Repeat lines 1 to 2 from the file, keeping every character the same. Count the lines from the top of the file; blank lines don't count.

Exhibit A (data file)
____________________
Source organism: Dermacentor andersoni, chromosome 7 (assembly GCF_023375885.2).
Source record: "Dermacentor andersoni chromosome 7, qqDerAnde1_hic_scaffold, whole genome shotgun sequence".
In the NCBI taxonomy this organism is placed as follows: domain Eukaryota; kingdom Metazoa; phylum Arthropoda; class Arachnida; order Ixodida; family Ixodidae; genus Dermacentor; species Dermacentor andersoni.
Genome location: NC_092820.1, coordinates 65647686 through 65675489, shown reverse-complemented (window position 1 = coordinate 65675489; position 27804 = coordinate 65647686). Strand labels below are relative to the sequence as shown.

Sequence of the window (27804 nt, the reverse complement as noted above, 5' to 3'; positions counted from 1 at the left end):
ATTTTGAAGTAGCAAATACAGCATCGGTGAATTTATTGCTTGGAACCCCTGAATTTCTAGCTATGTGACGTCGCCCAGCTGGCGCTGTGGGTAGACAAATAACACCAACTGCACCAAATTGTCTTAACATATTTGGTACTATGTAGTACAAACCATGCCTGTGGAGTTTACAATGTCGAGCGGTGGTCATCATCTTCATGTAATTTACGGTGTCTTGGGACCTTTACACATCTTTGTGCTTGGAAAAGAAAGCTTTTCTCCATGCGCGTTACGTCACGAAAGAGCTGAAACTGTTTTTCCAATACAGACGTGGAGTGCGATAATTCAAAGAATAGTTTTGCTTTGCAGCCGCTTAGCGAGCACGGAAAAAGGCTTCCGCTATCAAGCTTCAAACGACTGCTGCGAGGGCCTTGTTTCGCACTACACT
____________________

Source organism: Dermacentor andersoni, chromosome 7 (assembly GCF_023375885.2).
Source record: "Dermacentor andersoni chromosome 7, qqDerAnde1_hic_scaffold, whole genome shotgun sequence".